The CFTC is also involved in helping create new legislation regarding derivatives. Their mission is to “promote the integrity, resilience, and vibrancy of the U.S. derivatives market.” Along with the SEC and IRS, the CFTC plays a role in the regulation of cryptocurrencies.
North American Securities Administrators Association (NASAA)
NASAA is an organization that helps regulate transactions that fall under state security laws, often called blue sky laws. These regulations happen at the state-level and aim to prevent fraud and protect investors. This includes overseeing licensing for brokers, investment advisors, and brokerage firms. Founded in 1919, NASAA is a unique organization because it includes the U.S., Canada and Mexico.
NASSA is largely focused on investor education, and has many education-based resources on their website. So while they do investigate fraud and file actions, one of their primary focuses is helping investors learn how to protect themselves against fraud.
Related: Investment Quiz: Test Your Portfolio Management Knowledge
Regulations That Investors Should Know About
If you want to work in investment management, it’s important to understand how regulations may affect your clients’ portfolios. This type of investment portfolio management training is typically achieved through online courses, degrees, and certificate programs.
Programs such as Wharton Online’s Asset and Portfolio Management Certificate can help you gain a firm understanding of the legal intricacies involved in investment management. For example, our Fundamentals of Portfolio Management course provides a summary of how the Investment Company Act of 1940 affects mutual funds.
The regulations affecting the investment industry are extensive, but listed below are a few key laws that aspiring investment managers should be aware of:
- Securities Act of 1933: This is sometimes called the “truth in securities law” because it prohibits misrepresentations and fraud in the sale of securities. It mandates the disclosure of key information about any security for sale.
- Securities Exchange Act of 1934: This is the law that created and empowered the SEC to act as a regulating body with disciplinary powers. It also defined and prohibited some types of actions and created required reporting and disclosures for securities that are publicly traded.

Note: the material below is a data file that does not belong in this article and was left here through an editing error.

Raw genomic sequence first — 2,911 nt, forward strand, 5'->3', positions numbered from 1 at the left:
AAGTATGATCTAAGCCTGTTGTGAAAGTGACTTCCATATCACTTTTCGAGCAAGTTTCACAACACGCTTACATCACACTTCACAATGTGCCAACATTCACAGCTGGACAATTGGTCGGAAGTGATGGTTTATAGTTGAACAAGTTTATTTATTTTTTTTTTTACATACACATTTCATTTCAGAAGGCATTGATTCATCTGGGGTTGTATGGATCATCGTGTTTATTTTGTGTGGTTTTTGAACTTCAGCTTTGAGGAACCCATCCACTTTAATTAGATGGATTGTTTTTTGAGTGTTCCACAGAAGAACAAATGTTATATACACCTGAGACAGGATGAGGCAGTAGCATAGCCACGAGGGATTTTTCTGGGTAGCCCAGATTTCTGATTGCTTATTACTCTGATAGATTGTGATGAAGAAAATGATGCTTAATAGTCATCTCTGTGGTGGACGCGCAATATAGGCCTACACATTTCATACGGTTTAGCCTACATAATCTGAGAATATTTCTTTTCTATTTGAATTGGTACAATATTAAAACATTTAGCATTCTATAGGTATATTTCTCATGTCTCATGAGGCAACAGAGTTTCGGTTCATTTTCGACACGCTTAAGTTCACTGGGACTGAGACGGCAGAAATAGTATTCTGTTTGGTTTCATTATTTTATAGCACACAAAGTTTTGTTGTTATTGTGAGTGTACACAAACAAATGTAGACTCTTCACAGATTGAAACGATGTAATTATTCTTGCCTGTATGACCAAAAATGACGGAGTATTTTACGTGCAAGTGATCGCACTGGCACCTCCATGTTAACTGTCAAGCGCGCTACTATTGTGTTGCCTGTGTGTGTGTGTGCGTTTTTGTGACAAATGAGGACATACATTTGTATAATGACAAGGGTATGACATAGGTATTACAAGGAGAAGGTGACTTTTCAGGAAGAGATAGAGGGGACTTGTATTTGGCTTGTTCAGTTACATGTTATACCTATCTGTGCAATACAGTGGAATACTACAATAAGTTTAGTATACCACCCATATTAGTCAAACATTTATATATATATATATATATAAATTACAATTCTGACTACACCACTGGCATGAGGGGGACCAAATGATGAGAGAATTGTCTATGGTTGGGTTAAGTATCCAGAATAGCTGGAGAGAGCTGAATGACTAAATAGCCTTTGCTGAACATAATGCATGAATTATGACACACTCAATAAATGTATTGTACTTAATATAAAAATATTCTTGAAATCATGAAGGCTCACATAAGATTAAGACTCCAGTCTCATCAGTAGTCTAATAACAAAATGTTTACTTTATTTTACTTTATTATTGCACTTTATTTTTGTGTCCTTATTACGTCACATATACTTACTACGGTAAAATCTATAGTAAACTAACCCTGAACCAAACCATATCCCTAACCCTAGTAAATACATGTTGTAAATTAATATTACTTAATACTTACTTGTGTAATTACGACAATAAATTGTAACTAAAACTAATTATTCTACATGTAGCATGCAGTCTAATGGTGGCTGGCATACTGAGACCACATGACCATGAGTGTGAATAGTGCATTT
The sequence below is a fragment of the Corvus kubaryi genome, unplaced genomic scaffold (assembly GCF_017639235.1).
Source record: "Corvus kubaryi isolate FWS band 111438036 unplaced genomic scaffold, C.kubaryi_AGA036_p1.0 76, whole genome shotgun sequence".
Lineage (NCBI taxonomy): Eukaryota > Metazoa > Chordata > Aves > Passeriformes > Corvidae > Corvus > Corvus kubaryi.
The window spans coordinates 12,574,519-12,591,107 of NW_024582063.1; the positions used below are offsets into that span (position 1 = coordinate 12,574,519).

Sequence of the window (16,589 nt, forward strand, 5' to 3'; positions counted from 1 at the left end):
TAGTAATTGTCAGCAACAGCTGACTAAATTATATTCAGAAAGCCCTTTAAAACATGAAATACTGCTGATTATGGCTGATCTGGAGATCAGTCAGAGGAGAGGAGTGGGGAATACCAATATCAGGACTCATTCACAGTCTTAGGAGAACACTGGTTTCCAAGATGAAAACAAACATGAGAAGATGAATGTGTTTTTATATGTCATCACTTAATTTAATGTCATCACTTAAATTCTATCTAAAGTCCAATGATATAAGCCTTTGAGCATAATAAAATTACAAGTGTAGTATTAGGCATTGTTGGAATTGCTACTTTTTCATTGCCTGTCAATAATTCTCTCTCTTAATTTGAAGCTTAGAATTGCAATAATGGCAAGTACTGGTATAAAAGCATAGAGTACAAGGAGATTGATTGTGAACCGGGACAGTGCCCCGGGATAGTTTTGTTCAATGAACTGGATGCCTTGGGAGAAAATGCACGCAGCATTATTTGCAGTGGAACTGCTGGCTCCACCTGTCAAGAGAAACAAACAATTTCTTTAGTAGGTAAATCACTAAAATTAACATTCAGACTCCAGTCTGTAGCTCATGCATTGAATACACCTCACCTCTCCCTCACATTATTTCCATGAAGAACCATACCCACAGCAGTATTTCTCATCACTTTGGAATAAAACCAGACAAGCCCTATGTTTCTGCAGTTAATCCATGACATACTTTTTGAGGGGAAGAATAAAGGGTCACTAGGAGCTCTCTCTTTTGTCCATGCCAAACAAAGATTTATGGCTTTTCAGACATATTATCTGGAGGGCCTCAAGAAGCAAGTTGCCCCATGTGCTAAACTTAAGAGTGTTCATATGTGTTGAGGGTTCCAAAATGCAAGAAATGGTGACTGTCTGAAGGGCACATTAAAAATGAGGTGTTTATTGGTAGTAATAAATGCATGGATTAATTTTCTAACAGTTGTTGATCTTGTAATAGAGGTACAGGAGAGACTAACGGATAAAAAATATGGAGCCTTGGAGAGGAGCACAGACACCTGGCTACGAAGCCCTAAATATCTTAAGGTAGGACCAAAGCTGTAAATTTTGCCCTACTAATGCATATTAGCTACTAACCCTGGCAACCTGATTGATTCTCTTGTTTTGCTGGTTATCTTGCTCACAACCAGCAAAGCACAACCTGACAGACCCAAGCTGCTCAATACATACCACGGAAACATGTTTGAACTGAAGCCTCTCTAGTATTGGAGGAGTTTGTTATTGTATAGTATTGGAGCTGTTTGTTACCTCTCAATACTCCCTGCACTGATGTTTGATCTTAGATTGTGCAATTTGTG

- Trust Indenture Act of 1939: This law governs debt securities that are publicly sold, including bonds, notes, and debentures. Its goal was to provide investors more rights, including the right to take legal action to obtain payment.
- Investment Company Act of 1940: This act regulates companies that invest and trade publicly available securities, including but not limited to mutual funds. The law focuses on requiring disclosures about company operations, fund details, financial condition, and investment policies.
- Investment Advisers Act of 1940: This act put investment advisors under the regulation of the SEC. This law was rolled back with amendments in 1996 and 2010, limiting its reach. Now, it only applies to advisors working with or for investment companies that are registered with the SEC, or those that have $100 million or more in assets.
- Sarbanes-Oxley Act of 2002: This is a broad law that sought to enforce corporate responsibility and fight against corporate fraud. This included aspects of financial record keeping and reporting. It also created the Public Company Accounting Oversight Board (PCAOB) with the goal of having better oversight for auditing professionals.
Learn More With Professional Asset and Portfolio Management Training
These are only a few of the laws and regulations that investors should be aware of before they put their money on the line. As an investment manager, you’ll need a deeper understanding of the regulatory environment than an average investor would. Thankfully, online courses can help.
In Wharton Online’s Asset and Portfolio Management Certificate Program, you’ll learn about key investing terminology, investment products, asset allocation strategies, and need-to-know information about how mutual funds are regulated. By the end of the three-course, you’ll feel confident when making investment decisions for your clients. Request more information today to learn about the certificate program.